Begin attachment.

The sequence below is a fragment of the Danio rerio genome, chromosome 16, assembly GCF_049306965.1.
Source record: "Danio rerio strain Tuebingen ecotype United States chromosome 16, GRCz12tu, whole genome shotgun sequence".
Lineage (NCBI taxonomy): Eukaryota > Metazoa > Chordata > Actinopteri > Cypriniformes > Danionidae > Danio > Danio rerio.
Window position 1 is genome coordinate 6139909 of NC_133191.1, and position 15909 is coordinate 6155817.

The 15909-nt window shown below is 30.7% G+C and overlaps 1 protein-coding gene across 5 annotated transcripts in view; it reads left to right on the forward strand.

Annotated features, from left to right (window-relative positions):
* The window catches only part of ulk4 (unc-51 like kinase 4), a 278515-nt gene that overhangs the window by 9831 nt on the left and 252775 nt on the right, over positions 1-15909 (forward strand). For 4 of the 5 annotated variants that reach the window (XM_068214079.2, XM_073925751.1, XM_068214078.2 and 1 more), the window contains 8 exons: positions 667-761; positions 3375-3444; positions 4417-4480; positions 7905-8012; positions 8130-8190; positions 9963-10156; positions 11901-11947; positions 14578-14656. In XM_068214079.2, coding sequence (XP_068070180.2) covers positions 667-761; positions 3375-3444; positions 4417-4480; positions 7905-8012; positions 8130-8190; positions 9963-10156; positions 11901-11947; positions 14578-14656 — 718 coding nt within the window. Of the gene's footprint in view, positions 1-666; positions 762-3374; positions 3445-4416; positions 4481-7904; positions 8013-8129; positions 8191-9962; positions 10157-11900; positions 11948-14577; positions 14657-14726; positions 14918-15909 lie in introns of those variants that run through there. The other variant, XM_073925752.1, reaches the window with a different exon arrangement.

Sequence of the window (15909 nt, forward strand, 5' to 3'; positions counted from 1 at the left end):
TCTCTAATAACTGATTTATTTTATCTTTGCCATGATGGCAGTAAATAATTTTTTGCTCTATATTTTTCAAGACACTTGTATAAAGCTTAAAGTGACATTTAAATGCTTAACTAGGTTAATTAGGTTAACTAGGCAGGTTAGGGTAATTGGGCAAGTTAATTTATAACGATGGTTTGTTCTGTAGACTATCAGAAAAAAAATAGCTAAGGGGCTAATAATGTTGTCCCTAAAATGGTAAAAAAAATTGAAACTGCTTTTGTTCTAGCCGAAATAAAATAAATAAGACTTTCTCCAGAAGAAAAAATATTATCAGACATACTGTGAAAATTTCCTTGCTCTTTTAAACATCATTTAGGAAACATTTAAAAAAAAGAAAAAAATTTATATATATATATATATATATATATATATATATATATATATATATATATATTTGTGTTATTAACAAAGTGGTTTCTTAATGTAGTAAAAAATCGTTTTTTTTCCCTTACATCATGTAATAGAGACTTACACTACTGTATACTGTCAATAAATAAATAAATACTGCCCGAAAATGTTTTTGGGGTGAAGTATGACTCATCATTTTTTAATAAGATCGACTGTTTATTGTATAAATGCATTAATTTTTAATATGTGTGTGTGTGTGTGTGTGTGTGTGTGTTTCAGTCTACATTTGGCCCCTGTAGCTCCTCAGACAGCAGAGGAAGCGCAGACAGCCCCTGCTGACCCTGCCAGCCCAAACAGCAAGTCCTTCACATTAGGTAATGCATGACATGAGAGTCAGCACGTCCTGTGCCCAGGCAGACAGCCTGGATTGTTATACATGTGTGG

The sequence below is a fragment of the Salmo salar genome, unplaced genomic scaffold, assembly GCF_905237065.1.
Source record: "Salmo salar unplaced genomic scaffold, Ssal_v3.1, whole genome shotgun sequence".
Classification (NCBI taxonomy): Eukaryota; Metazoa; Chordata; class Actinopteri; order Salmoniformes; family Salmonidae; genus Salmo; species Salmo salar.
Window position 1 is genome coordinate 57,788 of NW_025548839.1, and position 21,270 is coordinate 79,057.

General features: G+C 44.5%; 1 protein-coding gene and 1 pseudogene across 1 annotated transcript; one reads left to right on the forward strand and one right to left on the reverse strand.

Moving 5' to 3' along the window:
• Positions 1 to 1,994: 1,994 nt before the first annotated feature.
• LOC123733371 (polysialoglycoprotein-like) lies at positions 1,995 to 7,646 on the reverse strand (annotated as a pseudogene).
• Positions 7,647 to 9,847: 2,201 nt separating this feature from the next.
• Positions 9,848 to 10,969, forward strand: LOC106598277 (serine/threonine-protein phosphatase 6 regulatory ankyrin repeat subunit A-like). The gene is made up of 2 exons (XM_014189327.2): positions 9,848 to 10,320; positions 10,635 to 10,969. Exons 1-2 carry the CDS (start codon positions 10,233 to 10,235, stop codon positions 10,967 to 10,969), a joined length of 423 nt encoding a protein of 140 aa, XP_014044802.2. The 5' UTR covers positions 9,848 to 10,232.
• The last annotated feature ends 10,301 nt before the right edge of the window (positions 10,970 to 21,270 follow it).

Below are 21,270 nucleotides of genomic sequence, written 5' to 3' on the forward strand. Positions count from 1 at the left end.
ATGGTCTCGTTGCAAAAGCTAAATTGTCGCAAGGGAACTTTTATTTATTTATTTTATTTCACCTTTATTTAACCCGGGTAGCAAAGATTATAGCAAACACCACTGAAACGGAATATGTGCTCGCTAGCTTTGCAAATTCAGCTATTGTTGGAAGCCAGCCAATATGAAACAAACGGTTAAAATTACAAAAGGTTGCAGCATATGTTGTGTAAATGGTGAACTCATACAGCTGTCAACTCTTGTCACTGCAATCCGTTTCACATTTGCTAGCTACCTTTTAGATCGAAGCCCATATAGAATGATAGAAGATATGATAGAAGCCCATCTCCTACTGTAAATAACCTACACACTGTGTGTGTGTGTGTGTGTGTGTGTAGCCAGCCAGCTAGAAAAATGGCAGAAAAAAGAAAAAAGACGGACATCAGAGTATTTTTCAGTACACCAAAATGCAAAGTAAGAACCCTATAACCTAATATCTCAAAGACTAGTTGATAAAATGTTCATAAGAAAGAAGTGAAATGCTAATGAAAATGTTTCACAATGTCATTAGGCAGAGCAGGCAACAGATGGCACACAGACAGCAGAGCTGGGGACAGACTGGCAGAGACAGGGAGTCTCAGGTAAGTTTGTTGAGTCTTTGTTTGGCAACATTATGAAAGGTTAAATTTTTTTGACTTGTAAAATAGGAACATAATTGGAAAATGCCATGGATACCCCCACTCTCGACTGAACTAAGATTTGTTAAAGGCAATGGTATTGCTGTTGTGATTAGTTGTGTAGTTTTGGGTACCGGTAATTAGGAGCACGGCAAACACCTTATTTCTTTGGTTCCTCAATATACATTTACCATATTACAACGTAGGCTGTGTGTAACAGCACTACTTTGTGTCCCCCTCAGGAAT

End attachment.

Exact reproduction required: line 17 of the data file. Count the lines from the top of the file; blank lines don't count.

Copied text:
• LOC123733371 (polysialoglycoprotein-like) lies at positions 1,995 to 7,646 on the reverse strand (annotated as a pseudogene).